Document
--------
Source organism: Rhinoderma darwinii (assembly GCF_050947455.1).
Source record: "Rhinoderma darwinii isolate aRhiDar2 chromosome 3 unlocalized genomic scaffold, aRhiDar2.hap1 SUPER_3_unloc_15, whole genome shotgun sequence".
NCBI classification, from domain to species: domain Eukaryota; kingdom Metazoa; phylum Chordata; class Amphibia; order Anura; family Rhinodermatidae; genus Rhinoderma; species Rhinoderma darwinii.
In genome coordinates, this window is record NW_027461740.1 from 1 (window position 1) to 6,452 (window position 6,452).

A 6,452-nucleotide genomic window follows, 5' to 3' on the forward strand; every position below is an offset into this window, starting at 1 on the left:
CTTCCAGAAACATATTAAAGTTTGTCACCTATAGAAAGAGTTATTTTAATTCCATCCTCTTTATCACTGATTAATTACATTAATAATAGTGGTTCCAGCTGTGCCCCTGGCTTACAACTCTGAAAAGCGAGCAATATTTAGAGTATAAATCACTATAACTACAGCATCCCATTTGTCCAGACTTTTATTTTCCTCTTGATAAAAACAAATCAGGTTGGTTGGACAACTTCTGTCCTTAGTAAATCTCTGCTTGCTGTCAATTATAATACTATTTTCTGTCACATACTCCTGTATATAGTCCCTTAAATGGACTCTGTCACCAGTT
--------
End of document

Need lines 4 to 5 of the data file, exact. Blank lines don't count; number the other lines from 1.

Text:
In genome coordinates, this window is record NW_027461740.1 from 1 (window position 1) to 6,452 (window position 6,452).

A 6,452-nucleotide genomic window follows, 5' to 3' on the forward strand; every position below is an offset into this window, starting at 1 on the left: